Lindau Lighthouse is the southernmost lighthouse in Germany, located on Lake Constance. The lighthouse was built from 1853 to 1856 at the western mole in the entrance to the harbour of Lindau and was first lit on 4 October 1856. It succeeded the light station in the Mangturm tower of 1230.
During the first years of operation the light was created by an open oil fire. At that time the keeper would steadily have to keep the fire burning in great pans and operate a bell and foghorn. The firing was later converted to kerosene and then gas. Since 1936 the tower has been operated electrically and was automated in the early 1990s. The light is lit on demand by ships using radio signals. The light characteristic is one flash every three seconds which is created by two rotating parabolic reflectors.
The lighthouse and the entire port of Lindau were originally built by the Bavarian Railway Company and later used to be operated by the shipping department for Lake Constance of Deutsche Bahn. Eventually the port was sold to the city works of Constance in 2002 together with the Bodensee-Schiffsbetriebe GmbH shipping company. After several years of negotiations the port area and thus the lighthouse were transferred to the town of Lindau in April 2010. It is open to visitors who may find information on local fauna and flora and on Lake Constance shipping.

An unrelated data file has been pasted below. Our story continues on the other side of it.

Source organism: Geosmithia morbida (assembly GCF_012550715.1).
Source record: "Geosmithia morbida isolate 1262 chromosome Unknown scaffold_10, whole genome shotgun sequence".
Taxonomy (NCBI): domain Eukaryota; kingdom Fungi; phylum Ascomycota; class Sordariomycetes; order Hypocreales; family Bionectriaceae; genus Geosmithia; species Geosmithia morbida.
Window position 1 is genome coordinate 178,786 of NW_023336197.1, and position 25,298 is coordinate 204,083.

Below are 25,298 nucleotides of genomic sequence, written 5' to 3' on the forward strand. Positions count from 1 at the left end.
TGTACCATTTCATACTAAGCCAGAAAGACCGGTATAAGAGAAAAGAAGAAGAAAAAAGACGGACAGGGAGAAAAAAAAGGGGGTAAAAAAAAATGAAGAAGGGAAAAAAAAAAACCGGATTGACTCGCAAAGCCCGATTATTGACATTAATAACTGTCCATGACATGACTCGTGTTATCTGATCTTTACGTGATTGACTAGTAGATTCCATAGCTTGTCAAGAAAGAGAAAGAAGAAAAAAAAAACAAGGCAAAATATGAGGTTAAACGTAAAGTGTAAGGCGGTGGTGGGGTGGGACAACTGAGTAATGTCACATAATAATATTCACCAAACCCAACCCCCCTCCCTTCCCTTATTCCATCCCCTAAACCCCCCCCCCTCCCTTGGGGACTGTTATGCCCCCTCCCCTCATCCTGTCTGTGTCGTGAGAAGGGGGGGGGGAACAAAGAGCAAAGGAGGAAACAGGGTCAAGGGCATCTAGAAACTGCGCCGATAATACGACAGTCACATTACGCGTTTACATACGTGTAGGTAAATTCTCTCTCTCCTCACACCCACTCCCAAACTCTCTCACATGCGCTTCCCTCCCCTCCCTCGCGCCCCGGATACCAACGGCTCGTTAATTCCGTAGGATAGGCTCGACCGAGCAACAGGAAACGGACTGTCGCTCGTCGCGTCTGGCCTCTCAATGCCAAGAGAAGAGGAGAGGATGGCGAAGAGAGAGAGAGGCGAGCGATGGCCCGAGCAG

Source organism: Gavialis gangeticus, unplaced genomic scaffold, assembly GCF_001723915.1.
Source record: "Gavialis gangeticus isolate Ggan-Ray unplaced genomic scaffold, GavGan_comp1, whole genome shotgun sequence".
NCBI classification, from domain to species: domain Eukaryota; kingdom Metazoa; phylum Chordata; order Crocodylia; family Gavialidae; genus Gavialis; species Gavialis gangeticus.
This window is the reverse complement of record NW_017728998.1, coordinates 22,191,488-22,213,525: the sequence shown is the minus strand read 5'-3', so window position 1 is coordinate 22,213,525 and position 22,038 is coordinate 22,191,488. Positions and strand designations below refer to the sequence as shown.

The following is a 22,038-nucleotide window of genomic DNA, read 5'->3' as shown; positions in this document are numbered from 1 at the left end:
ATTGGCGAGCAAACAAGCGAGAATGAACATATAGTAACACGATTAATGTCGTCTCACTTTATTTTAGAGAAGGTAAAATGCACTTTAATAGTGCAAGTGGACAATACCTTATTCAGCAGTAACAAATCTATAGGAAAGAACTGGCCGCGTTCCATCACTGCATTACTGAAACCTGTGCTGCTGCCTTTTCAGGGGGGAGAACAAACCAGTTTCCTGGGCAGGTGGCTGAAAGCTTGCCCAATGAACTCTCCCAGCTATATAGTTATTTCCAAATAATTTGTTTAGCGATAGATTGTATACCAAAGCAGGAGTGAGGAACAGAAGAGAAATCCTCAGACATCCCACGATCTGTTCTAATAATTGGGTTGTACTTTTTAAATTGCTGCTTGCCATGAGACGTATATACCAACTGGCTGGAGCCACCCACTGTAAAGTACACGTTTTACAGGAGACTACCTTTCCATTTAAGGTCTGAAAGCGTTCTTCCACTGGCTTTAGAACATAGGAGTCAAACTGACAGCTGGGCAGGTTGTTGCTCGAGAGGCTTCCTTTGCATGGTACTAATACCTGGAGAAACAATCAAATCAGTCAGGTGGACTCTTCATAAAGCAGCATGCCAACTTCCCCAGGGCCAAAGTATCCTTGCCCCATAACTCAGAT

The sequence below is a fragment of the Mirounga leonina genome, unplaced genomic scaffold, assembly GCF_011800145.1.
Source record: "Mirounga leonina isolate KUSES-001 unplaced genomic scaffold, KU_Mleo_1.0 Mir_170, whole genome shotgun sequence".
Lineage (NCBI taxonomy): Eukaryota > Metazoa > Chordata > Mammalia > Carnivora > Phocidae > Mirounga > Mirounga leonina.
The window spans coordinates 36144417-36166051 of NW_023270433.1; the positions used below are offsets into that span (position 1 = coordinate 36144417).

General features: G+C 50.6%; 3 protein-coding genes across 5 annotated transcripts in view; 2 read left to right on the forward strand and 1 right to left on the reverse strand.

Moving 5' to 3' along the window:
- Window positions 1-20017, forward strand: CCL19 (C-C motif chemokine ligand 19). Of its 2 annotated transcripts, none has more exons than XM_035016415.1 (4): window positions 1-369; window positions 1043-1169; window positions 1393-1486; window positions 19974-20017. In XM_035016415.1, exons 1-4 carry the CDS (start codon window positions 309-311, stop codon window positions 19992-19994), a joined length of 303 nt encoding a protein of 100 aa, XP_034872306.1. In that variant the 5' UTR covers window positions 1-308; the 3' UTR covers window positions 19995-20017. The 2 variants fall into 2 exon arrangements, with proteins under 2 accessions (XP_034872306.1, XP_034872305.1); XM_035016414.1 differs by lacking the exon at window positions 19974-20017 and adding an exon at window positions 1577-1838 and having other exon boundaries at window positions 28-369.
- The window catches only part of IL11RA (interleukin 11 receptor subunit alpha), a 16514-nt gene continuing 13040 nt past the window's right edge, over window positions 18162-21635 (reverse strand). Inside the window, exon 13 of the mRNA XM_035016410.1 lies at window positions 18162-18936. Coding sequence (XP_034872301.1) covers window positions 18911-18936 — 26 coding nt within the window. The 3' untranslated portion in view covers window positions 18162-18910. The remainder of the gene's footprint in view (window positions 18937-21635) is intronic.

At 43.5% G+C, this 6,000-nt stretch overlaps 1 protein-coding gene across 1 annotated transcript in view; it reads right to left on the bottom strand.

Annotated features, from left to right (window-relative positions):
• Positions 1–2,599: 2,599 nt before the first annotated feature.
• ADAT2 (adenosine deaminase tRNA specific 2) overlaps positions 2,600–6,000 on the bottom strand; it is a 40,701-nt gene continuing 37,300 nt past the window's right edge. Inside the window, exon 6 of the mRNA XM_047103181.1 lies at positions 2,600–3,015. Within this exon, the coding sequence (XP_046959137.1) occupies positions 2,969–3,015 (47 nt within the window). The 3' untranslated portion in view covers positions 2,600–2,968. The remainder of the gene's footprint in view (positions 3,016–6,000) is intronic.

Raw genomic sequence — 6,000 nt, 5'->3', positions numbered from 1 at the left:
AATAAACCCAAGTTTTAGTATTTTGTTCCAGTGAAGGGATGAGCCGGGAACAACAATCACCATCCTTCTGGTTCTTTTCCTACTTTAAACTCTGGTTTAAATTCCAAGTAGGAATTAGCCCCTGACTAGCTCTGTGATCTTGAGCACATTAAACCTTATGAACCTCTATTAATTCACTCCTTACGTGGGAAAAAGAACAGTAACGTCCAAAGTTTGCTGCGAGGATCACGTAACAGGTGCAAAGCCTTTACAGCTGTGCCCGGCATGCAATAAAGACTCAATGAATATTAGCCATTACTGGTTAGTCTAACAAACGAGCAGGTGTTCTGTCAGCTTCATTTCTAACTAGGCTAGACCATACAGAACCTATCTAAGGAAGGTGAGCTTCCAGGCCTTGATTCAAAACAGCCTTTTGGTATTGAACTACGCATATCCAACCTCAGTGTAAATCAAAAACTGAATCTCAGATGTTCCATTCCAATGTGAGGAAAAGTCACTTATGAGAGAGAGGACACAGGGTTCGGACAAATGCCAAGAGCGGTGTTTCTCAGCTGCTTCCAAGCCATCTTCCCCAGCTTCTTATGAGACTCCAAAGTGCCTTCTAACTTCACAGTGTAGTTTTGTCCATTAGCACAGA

The lighthouse is a popular subject for photographs.References:
Sirmione castle was built near the end of the 12th century as part of a defensive network surrounding Verona. The castle was maintained and extended first as part of the Veronese protection against their rivals in Milan and later under the control of the Venetian inland empire. The massive fortress is totally surrounded by water and has an inner porch which houses a Roman and Medieval lapidary. From the drawbridge, a staircase leads to the walkways above the walls, providing a marvellous view of the harbour that once sheltered the Scaliger fleet. The doors were fitted with a variety of locking systems, including a drawbridge for horses, carriages and pedestrians, a metal grate and, more recently, double hinged doors. Venice conquered Sirmione in 1405, immediately adopting provisions to render the fortress even more secure, fortifying its outer walls and widening the harbour.
Thanks to its strategical geographical location as a border outpost, Sirmione became a crucial defence and control garrison for the ruling nobles, retaining this function until the 16th century, when its role was taken up by Peschiera del Garda.